But the planning process, still in its early stages, has revived a longstanding conflict between community leaders and state government. At issue is who will control the numbers. In past regional water planning, local communities developed their own supply and demand projections. This time around, the state says it will calculate the numbers for each of the state’s 16 regions.
“They’re just going to turn this into a top-down, state-run program,” said Charlie Nylander of Santa Fe, chairman of the Jemez y Sangre Regional Water Planning Council.
State officials say their approach is needed to create a common foundation for understanding our water problems. The last effort to write a state water plan was hampered by the fact that each region used its own approach to calculating water supply and demand, making apples-to-apples comparisons impossible, said Estevan López, head of the New Mexico Interstate Stream Commission. “All of the regions kind of did things their own way,” López said.
In 2003, the Legislature mandated a state water plan aggregating all the data from the regional plans into one document that would “include an inventory of the quantity and quality of the state’s water resources, population projections and other water resource demands under a range of conditions.”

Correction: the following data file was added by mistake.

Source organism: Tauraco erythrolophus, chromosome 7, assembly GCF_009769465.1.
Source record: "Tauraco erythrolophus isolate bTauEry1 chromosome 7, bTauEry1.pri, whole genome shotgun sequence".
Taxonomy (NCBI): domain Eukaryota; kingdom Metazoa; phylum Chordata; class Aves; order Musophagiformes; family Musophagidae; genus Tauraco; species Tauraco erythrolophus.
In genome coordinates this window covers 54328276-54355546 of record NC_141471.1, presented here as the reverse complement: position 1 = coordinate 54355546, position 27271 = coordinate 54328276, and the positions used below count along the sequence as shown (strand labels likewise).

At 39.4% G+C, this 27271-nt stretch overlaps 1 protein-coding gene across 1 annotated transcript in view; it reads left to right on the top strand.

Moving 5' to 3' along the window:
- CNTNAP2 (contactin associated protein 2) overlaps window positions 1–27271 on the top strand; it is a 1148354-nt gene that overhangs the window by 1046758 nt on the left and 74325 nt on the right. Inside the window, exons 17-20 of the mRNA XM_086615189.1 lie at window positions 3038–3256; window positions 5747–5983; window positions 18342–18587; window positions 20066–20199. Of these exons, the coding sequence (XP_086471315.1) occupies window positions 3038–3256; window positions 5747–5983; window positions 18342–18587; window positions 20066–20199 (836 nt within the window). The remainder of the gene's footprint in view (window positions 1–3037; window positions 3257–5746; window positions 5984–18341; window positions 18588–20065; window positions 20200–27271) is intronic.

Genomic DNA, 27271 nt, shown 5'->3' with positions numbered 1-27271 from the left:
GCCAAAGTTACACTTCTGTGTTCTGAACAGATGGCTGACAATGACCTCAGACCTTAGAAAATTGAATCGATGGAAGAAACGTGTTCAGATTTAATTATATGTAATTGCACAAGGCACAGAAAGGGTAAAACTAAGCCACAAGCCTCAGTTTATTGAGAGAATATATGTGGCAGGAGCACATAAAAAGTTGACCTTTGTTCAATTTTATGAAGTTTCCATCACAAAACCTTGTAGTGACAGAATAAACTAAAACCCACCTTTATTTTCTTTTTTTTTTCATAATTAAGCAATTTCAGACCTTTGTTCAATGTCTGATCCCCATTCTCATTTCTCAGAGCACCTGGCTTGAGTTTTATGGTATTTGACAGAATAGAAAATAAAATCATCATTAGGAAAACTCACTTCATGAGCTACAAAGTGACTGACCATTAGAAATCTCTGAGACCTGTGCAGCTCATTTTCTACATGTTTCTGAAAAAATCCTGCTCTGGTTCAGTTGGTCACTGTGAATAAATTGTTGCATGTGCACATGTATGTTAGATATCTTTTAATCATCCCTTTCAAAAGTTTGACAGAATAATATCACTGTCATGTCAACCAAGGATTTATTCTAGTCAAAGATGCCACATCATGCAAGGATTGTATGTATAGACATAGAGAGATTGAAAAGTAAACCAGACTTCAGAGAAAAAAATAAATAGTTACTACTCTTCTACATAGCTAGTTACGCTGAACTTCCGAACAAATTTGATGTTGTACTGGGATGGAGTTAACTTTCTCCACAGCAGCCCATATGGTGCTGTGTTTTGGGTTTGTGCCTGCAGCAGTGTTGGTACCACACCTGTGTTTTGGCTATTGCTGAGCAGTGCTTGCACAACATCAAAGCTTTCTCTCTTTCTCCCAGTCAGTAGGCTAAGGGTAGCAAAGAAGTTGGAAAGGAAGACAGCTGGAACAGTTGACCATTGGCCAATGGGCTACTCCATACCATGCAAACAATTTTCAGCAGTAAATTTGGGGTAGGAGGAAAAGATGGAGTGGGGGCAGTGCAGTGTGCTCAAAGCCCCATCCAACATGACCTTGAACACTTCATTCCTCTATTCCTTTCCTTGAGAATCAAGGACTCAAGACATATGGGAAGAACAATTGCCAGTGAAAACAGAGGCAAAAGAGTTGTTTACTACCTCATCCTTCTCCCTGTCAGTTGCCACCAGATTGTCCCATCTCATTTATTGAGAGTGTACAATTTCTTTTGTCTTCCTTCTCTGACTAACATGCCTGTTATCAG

But when state officials tried to integrate the regional plans into a single report, they were hamstrung by differing methodologies used in the 16 regions, according to an analysis by the Utton Center, a water policy research group at the University of New Mexico School of Law.
An analysis of the 16 regional plans done by a state consultant found that while the state’s water supplies were taxed to the limit by current uses, all of the regions expected their population and water needs to grow. The most common option cited in the regional plans was moving water from agriculture to other uses. But taken as a whole, the regional water plans also called for agricultural use in New Mexico to grow.